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Data Categorization

What is Data Categorization?

Data categorization is the process of classifying personal data into different categories either based on its sensitivity and potential risks associated with it or based on its identifiability.

Personal data means any information relating to an identified or identifiable natural person (‘data subject’).

What is the purpose of data categorization?

The purpose of data categorization is to facilitate the protection of personal data and ensure its lawful processing. The GDPR emphasizes the need for organizations to categorize personal data based on its sensitivity, potential risks, and the rights and freedoms of data subjects.

Sensitivity and risk based Data Categorization

The GDPR identifies three categories of personal data:

  • personal data relation to criminal convictions
  • special categories of personal data (“sensitive data”)
  • general data

Personal data relating to criminal convictions and offences

The first category is personal data relating to criminal convictions and offences according to Article 10 of the GDPR. The processing of this data category is prohibited unless carried out under the control of official authority or when authorized by Union or Member State law in consideration of the rights and freedoms of data subjects.

Special categories of personal data (“sensitive data”)

Then, there are special categories of personal data (“sensitive data”) according to Article 9 of the GDPR. This category includes personal data revealing racial or ethnic origin, political opinions, religious or philosophical beliefs, or trade union membership, and the processing of genetic data, biometric data for the purpose of uniquely identifying a natural person, data concerning health or data concerning a natural person’s sex life or sexual orientation. The processing of sensitive data is generally prohibited. However, the following exceptions lead to the processing being legal:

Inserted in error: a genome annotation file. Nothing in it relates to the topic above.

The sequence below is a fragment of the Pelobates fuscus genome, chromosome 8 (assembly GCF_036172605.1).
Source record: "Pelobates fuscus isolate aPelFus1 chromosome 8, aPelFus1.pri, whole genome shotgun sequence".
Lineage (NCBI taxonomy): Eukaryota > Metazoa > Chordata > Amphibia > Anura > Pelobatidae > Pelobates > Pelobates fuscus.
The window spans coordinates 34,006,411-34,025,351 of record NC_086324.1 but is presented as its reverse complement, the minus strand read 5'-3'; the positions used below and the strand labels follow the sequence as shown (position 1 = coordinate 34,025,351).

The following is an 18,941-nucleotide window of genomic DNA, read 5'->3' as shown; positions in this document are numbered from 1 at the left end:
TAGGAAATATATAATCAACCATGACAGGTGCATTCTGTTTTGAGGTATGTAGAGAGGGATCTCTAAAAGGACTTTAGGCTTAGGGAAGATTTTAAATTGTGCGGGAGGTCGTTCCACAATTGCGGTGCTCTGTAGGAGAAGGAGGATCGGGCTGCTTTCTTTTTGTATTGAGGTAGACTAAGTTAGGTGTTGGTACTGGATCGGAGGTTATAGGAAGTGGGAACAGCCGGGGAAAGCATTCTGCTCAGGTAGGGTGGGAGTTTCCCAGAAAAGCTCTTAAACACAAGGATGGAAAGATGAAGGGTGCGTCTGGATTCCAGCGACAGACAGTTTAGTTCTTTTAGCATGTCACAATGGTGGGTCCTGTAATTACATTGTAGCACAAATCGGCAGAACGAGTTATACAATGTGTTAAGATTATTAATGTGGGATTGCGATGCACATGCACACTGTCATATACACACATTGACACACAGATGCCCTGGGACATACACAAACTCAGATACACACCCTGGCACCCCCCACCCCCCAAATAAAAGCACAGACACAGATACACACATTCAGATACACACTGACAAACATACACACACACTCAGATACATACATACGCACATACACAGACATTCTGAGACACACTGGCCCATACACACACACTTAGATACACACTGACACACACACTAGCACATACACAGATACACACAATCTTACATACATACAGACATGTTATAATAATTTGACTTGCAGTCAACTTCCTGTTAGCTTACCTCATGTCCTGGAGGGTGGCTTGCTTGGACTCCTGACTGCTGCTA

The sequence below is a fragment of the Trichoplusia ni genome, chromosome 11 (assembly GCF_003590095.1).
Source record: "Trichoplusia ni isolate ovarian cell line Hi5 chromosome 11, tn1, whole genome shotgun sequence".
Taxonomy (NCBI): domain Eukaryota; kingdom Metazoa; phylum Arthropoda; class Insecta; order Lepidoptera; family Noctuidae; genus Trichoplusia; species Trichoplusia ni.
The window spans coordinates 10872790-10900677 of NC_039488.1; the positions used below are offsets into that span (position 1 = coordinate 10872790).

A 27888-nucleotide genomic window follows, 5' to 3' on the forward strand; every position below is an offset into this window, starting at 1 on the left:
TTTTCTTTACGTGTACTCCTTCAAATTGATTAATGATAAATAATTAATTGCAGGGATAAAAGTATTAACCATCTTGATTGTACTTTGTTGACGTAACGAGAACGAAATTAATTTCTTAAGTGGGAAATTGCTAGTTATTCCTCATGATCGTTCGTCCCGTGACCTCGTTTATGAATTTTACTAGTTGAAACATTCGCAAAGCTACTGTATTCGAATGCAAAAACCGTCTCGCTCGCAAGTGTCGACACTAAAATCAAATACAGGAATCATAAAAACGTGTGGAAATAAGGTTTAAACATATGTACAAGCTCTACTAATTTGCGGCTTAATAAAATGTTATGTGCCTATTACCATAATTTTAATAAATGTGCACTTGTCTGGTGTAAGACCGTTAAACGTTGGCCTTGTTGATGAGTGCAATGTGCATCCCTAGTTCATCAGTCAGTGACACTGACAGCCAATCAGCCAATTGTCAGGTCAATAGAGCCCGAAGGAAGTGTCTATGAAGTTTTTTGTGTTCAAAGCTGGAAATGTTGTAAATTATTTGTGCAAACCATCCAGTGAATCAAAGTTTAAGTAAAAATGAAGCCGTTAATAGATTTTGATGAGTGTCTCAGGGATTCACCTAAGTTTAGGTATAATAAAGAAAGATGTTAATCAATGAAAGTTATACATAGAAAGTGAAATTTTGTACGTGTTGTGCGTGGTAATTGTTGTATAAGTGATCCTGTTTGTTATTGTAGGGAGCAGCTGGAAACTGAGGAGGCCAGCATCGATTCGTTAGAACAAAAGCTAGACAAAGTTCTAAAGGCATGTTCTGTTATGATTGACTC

• explicit consent
  • rights and obligations in the field of employment and social security and social protection law
  • protection of vital interests
  • processing based on appropriate safeguards
  • data manifestly made public by the data subject
  • processing for the establishment, exercise, or defense of legal claims, or when courts are acting in their judicial capacity
  • processing necessary for reasons of substantial public interest
  • processing of personal data in the healthcare and social sector
  • processing of personal data for public health purposes
  • processing of personal data for archiving purposes in the public interest, scientific or historical research purposes or statistical purposes

Georgine Berger

"Remarkably, financial data and data related to an individual's job are not considered sensitive data under GDPR. This is surprising, as one might expect data of such importance to fall under the category of sensitive data."

General data

Finally, there is general data according to Article 6 of the GDPR. The processing of this data category is lawful provided one or more of the following cases applies:

  • explicit consent
  • rights and obligations in the field of employment and social security and social protection law
  • protection of vital interests
  • processing based on appropriate safeguards
  • data manifestly made public by the data subject
  • processing for the establishment, exercise, or defense of legal claims, or when courts are acting in their judicial capacity
  • processing necessary for reasons of public interest
  • processing of personal data in the healthcare and social sector
  • processing of personal data for public health purposes
  • processing of personal data for archiving purposes in the public interest, scientific or historical research purposes or statistical purposes

Data Categorization based on its identifiability

Another way of data categorization is to differentiate data based on its identifiability. There is pseudonymized data and anonymous data.

Pseudonymized data

Pseudonymized data means data that is processed in such a manner that the personal data can no longer be attributed to a specific data subject without the use of additional information. This additional information is kept separately and protected to ensure that personal data cannot be attributed to a specific person. Pseudonymized data are personal data according to the GDPR and fall under its rules.